Continuous delivery can be a frustrating topic. Those of us who use this workflow will never go back to legacy ways of working. The lack of Fear Driven Development and objectively better results are amazing. We get so much joy from building things that deliver more value with less effort and less waste. On the flip side, those who haven’t worked that way rarely believe and cannot seem to imagine that pain reduction is possible. So instead of spending time on ways to make defect detection ever faster and to make pipelines even more secure, we spend time trying to convince people who are in pain about the basics to help them have less pain. It’s one of the reasons many of us are so passionate about MinimumCD.org as a method to help people get over the hump at the beginning. Yet, we still run into the same conversations ad nauseam
“CD won’t work here. Our developers aren’t skilled enough. CD is too dangerous. Our customers don’t need changes that often.”
All of those are false.
Imagine you have frequent conversations with people about flying cars with people who have never seen humans fly. You start every conversation with “flight is possible” and then spend the next month countering arguments about the hubris of Icarus and how dangerous it is to slip the surly bonds of earth. Now imagine you get the opportunity to visit a place where flying cars aren’t just common but are so ubiquitous and boring that no one talks about them. Then you come back and hear the same tired arguments again. This happened to me recently.
I’ve been an advocate of continuous delivery since my first experience on a team learning how to solve the problem of “why can’t we deliver today’s changes to production today?” Solving all of the related problems of shrinking the batch size of everything, testing better, working as a team better, and getting faster feedback from the end-user removes pain that I had always thought was just part of the job. In 2017, a teammate and I gave a talk at DevOps Enterprise Summit about the impact of CD on teams and said, “it made us love development again!” Since then, I’ve spoken with peers in other organizations who are trying to help roll out CD. The reality is that the vast majority of success stories are not widespread in their organizations. The changes required are mostly people-related and are far larger than rolling out new tools.
Recently, I visited a company with a reputation for modern development practices to learn how they work. For the first time, I was able to witness an example where reputation understated reality. Continuous delivery permeated every thought of everyone I spoke to whether discussing software or manufacturing. Spending time there was both exhilarating and a little frustrating. I kept thinking, “why is it so hard to convince everyone that this is obviously the best way to work?”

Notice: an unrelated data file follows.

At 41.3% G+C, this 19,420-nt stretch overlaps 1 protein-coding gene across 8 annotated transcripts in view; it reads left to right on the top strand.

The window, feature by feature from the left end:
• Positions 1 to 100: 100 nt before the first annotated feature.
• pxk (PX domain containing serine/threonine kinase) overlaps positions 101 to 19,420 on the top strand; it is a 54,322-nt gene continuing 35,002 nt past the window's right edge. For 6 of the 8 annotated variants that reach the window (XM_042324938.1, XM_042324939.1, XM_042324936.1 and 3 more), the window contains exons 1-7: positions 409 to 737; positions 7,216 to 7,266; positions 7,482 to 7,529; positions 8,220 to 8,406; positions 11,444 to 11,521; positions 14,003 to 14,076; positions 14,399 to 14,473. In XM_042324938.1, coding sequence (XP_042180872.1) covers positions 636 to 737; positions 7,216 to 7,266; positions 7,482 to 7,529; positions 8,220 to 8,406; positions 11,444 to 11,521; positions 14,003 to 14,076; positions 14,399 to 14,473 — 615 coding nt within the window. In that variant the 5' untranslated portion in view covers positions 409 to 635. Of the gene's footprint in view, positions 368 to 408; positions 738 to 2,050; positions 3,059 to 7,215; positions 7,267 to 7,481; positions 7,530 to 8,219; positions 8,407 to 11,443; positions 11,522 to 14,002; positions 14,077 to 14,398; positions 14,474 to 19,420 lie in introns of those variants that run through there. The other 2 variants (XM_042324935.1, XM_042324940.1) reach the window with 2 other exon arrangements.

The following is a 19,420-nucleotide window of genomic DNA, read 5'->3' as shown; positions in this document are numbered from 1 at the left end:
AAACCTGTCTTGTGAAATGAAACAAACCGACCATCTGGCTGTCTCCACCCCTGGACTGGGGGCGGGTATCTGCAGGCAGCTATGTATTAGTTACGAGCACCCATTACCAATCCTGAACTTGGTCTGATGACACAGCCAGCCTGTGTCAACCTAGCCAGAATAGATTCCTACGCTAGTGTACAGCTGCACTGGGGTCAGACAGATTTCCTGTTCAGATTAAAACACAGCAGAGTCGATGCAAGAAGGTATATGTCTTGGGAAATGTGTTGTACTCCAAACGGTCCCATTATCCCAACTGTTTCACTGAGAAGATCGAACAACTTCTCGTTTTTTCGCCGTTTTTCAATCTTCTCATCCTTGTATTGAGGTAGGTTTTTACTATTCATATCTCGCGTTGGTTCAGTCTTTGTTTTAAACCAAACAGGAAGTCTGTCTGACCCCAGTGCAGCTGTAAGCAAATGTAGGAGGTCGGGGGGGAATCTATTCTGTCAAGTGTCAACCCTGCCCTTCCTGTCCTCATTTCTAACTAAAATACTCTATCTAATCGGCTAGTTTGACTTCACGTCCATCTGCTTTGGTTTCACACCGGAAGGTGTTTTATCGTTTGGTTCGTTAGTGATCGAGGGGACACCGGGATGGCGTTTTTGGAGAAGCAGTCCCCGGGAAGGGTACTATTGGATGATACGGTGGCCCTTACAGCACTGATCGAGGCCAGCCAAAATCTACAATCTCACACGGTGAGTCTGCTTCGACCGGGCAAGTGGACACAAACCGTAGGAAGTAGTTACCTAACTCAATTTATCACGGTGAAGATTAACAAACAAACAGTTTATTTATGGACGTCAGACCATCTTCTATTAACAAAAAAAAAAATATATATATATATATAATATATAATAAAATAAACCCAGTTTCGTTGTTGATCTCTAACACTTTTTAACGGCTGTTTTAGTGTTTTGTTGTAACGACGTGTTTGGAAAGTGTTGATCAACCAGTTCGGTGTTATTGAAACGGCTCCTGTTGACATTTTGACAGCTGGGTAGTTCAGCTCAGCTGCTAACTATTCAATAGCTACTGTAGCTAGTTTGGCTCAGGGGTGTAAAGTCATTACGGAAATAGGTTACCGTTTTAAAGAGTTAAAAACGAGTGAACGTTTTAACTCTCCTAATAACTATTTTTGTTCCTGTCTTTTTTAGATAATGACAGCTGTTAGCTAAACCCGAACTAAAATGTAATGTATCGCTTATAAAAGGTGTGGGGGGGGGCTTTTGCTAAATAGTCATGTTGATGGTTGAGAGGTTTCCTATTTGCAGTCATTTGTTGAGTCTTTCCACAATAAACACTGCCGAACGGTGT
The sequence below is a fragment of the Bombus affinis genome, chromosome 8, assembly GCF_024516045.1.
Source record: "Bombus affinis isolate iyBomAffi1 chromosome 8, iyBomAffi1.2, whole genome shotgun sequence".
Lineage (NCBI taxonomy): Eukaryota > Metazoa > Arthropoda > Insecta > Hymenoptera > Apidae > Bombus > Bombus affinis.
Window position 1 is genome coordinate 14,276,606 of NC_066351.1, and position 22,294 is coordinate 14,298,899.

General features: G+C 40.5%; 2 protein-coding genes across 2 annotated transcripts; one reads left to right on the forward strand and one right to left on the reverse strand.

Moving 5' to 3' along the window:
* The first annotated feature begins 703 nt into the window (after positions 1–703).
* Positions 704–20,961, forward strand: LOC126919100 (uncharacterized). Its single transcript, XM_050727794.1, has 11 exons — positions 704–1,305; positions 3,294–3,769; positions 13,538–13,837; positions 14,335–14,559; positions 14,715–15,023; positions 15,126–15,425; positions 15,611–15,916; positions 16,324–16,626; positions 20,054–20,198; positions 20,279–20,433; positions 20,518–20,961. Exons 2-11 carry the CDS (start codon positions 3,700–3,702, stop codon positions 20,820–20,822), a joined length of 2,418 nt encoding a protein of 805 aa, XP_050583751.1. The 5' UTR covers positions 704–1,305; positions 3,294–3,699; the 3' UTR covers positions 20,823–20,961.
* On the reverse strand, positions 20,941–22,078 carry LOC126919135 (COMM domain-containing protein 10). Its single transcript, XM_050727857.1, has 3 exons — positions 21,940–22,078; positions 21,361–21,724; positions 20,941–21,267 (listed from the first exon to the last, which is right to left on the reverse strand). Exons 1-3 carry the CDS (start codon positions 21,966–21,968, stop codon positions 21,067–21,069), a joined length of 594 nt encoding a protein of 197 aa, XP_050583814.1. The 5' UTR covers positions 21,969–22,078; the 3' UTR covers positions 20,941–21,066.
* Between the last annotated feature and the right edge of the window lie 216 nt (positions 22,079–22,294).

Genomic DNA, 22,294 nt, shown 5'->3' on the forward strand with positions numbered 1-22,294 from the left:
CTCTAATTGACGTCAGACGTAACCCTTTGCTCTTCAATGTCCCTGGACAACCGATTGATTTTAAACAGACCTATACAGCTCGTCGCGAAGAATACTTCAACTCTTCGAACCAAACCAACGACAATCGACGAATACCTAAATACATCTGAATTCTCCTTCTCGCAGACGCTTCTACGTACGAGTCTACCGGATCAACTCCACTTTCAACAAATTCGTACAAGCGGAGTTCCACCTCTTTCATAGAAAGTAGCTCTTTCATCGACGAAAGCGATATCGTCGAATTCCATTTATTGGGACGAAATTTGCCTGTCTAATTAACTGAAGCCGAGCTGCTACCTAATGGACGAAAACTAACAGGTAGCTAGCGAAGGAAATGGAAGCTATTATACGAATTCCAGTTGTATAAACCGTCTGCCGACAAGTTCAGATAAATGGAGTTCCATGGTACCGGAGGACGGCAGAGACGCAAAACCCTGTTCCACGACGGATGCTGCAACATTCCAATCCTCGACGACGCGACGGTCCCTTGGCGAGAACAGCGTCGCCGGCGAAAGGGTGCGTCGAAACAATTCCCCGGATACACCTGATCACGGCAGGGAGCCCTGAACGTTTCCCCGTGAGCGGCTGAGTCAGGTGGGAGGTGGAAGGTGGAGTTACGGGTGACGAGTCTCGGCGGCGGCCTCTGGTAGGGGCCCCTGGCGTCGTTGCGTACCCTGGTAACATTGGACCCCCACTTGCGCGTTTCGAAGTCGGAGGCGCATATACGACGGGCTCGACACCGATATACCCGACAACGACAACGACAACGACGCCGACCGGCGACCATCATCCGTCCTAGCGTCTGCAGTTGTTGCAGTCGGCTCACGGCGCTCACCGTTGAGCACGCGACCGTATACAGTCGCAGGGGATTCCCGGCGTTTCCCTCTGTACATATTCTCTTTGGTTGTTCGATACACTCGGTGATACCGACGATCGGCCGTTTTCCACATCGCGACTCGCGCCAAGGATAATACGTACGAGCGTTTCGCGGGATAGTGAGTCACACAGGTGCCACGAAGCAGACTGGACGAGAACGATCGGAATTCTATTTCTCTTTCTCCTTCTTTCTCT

The best measure of delivery is outcomes. This company is the industry leader in its field. The problems they have been solving are nothing short of revolutionary. They are on the bleeding edge of what they do and continue to astonish people by delivering things many consider impossible. Their success is directly related to the same things I’ve always found to be important: mission, mindset, and execution.
If you ask anyone at the company, they will tell you the company’s long-term mission. The scope of that mission is breathtakingly aspirational. Everyone can tell you how their work contributes to the mission and how their team’s work contributes to the larger mission of the company. There is no separation between “business” and “IT” or “manufacturing” and “software”. There is one team, one mission.
“We are all engineers solving hard problems.”
Sitting at the coffee bar, I could watch new hardware being built to my left using revolutionary manufacturing processes that enable rapid design change at scale. Operations on my right monitored delivered products and everyone could see the status of critical deliveries. If a new hardware design is sent to manufacturing, the engineers assemble the first examples themselves to ensure they are easy to assemble to prevent increasing the effort of manufacturing. Simplicity drives everything they do. One software engineer told me, “if you aren’t adding something back to the design, you haven’t removed enough yet.” Extreme Programming is corporate culture.